An opinion piece in the Sunday Mail has opined that the forex ban that was imposed by a new SI 2019-213 is vital. The editor opined that in a normal country no one would think in terms of the USD and Zimbabwe is not a normal country hence the need to put such measures. The editor was referring to as SI 2019-213 that gives the RBZ powers to penalise anyone who charges of pays for a local transaction using forex.:
This tendency of using the US dollar to measure value and of encouraging people to enter the black market to buy US dollars is seen daily with many businesses still quoting in US dollars, although those wishing to remain legal converting to Zimbabwe dollars at one of the two rates on the actual day of payment. And these businesses are willing to accept actual US dollar cash payments and subtly encourage customers to make their payments in that currency.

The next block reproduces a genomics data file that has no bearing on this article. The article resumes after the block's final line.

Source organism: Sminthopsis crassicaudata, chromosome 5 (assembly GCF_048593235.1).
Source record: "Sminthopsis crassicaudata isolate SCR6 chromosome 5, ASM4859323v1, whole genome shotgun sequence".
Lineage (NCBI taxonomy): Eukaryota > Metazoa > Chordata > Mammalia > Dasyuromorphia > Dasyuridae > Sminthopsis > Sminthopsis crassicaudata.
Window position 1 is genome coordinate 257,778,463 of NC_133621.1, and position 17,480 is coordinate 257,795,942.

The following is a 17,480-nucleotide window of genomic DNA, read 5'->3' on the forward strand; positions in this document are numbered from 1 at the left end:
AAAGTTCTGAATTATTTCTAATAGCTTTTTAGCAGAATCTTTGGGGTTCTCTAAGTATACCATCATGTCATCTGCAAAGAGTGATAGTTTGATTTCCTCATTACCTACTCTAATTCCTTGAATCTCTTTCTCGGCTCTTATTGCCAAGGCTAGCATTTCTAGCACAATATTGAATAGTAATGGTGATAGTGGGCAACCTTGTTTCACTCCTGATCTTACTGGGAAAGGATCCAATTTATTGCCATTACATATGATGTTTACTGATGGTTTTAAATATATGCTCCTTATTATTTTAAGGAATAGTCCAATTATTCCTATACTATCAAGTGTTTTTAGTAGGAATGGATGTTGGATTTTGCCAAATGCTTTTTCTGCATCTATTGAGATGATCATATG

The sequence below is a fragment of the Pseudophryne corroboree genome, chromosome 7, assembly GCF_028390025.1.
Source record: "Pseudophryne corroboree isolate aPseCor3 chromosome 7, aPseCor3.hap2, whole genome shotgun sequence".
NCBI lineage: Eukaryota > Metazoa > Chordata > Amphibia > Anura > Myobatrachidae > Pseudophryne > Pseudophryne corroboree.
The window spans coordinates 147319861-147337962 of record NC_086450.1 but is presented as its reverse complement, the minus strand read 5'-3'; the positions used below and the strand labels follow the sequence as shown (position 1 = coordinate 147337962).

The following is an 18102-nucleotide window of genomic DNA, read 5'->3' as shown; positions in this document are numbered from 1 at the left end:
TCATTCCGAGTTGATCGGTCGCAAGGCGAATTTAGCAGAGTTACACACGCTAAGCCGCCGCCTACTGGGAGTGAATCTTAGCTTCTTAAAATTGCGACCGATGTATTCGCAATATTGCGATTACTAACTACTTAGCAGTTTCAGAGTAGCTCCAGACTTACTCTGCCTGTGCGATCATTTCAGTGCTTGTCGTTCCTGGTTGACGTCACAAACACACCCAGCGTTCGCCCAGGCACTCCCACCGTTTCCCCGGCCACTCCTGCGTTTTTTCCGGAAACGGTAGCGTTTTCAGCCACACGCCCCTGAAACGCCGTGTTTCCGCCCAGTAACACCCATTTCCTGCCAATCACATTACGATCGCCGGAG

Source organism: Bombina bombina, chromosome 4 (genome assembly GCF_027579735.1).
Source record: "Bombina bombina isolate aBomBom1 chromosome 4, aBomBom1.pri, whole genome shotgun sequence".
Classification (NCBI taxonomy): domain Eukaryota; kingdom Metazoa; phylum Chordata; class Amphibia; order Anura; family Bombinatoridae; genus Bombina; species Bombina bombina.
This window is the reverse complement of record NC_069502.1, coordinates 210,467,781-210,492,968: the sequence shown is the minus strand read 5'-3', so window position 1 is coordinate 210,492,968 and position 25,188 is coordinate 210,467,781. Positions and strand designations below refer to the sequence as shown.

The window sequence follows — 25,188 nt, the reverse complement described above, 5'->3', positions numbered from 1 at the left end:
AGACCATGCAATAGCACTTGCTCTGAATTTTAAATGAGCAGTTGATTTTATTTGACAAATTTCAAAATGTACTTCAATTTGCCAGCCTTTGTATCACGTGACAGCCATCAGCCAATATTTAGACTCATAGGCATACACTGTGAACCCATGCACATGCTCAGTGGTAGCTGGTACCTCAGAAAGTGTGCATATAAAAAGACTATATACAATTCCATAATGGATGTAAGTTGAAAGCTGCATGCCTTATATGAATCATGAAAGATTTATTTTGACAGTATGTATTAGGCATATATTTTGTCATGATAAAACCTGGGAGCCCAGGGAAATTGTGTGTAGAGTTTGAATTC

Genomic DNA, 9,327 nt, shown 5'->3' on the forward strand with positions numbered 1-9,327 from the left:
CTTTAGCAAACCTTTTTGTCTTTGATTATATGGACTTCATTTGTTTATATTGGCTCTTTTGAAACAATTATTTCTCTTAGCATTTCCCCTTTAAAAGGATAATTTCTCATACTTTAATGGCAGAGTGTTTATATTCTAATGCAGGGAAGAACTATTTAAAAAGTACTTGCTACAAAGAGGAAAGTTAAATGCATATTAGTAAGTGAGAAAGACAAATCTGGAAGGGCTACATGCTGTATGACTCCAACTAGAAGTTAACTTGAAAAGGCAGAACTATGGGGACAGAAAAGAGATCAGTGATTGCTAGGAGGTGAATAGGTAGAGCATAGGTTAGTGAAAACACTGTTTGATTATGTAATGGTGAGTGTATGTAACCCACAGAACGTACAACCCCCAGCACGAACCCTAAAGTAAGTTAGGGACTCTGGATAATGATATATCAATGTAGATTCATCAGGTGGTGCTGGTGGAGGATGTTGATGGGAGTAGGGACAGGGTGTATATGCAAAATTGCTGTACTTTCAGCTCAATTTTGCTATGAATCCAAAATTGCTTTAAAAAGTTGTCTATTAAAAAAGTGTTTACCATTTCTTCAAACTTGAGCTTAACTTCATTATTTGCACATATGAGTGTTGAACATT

It is also obvious from even a short stroll in a supermarket that some suppliers are thinking in US dollars and converting at the black market exchange rate of just before the bubble burst, while others, more honest, are adjusting to the interbank rate, although that was affected by the black-market bubble.
So besides the need for emergency action, the blocking of bank accounts by the RBZ, more encouragement was needed to get everyone thinking, buying and selling in Zimbabwean currency.
None of these moves by President E. D. Mnangagwa and his economic advisors would have been needed if Zimbabwe was one of those normal countries, in fact most of the world ranging from Australia to Zambia, where people think and operate in their own national currency, or supranational currency if they are in some regional monetary union.
The new statutory instruments here will not affect in any way those businesses that price according to actual costs in Zimbabwe dollars, following in fact proper accounting standards as well as the law. They will probably be the winners, while those who have been manipulating markets are forced to conform or to go out of business. It is the cowboys who will now face the law and a Reserve Bank with big sharp teeth
More: The Sunday Mail
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